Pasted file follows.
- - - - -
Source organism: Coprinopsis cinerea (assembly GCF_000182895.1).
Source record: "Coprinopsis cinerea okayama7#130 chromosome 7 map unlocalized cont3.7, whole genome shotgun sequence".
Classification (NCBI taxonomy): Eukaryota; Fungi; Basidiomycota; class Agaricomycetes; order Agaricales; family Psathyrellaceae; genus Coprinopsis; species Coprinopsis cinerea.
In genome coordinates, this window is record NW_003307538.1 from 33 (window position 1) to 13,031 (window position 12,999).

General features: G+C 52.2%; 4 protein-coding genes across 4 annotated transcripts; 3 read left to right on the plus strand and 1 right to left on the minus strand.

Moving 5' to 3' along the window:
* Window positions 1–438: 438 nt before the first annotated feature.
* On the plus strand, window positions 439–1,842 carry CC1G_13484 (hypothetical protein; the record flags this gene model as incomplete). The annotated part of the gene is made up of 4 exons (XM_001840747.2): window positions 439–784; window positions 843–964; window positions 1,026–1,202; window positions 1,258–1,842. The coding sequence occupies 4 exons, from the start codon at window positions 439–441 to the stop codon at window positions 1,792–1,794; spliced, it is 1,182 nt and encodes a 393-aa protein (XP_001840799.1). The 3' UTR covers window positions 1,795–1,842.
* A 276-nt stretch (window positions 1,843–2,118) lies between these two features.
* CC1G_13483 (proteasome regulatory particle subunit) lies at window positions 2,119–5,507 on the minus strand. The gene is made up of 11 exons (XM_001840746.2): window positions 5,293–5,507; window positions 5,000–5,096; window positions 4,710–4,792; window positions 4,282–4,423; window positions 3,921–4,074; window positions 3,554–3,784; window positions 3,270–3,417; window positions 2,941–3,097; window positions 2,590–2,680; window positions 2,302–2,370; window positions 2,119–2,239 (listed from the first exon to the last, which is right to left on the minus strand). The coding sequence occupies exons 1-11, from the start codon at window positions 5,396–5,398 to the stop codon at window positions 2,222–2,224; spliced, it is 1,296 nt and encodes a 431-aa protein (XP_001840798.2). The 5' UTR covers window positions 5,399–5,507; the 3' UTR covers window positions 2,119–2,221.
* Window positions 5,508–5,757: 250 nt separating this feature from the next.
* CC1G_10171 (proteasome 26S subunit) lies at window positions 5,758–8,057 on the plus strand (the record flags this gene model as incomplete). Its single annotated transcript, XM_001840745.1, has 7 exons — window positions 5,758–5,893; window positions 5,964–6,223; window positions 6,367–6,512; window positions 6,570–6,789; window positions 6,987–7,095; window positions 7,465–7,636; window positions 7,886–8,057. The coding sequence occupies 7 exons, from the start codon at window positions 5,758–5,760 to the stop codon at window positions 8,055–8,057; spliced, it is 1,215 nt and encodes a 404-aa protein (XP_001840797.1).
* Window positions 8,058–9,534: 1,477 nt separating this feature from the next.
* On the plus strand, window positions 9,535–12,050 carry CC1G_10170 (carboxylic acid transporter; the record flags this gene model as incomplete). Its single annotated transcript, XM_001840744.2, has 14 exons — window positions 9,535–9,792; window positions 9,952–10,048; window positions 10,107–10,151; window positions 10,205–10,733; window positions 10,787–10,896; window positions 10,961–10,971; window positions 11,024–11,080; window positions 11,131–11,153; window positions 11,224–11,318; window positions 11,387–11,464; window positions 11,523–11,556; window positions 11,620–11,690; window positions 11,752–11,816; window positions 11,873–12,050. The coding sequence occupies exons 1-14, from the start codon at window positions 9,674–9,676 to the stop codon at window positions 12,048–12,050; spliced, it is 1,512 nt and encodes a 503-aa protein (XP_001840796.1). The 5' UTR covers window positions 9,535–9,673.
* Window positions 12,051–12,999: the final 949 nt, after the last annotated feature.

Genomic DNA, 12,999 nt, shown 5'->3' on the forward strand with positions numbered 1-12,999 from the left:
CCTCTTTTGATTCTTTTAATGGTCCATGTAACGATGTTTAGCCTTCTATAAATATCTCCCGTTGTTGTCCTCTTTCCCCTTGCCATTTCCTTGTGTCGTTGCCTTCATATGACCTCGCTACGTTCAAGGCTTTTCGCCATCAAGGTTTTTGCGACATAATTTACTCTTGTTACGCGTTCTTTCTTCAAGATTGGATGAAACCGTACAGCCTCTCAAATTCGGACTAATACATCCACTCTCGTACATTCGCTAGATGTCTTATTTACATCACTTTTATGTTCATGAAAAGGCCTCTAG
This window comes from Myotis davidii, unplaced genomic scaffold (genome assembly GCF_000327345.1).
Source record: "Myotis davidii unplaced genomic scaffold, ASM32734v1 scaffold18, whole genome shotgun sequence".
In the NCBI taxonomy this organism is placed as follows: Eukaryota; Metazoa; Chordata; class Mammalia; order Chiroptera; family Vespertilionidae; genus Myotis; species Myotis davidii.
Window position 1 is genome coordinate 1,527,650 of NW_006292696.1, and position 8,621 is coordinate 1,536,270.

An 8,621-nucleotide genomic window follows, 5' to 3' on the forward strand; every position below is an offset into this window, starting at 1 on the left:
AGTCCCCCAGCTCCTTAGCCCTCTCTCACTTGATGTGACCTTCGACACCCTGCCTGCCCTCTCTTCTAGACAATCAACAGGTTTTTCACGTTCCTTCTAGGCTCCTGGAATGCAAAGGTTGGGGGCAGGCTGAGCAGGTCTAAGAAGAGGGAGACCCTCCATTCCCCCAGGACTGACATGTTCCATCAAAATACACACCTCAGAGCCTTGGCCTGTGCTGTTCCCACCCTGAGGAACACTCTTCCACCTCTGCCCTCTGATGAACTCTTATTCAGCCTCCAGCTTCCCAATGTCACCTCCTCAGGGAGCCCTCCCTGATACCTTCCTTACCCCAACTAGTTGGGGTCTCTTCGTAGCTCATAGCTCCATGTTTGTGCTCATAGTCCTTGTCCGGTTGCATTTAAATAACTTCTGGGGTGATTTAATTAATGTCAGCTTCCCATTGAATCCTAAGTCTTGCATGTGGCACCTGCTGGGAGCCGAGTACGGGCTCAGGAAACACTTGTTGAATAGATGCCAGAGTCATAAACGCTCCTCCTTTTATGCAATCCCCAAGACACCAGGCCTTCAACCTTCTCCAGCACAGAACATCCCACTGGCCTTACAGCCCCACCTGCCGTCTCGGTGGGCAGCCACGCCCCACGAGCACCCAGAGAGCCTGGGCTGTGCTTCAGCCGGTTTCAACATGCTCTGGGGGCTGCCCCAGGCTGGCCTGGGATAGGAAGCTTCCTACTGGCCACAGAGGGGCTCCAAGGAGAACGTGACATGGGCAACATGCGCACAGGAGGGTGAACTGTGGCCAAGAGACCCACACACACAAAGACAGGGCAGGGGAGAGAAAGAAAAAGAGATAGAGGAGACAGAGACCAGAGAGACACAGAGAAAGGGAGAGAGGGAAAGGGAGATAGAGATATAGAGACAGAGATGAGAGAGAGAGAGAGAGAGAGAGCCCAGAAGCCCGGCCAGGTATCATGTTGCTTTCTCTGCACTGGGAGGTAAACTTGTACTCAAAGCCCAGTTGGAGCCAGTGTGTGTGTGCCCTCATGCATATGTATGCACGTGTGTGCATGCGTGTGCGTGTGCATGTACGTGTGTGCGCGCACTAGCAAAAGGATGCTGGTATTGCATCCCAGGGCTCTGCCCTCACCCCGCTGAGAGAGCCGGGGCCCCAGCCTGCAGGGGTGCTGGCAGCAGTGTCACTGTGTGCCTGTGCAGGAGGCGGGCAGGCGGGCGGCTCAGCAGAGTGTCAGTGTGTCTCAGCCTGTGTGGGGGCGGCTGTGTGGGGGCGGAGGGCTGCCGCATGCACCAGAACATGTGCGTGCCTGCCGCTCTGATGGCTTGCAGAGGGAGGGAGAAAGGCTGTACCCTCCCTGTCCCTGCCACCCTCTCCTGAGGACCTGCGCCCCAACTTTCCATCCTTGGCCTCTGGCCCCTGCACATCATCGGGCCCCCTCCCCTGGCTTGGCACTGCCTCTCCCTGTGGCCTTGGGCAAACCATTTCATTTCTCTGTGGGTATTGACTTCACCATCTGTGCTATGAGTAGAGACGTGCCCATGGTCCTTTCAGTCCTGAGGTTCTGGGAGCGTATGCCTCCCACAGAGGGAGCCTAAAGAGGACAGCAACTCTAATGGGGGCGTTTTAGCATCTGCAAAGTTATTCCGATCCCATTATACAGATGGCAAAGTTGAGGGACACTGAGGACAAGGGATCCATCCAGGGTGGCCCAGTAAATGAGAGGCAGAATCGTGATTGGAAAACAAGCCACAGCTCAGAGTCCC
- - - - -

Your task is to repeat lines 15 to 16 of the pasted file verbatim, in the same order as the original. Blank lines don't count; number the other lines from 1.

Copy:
* Window positions 12,051–12,999: the final 949 nt, after the last annotated feature.

Genomic DNA, 12,999 nt, shown 5'->3' on the forward strand with positions numbered 1-12,999 from the left: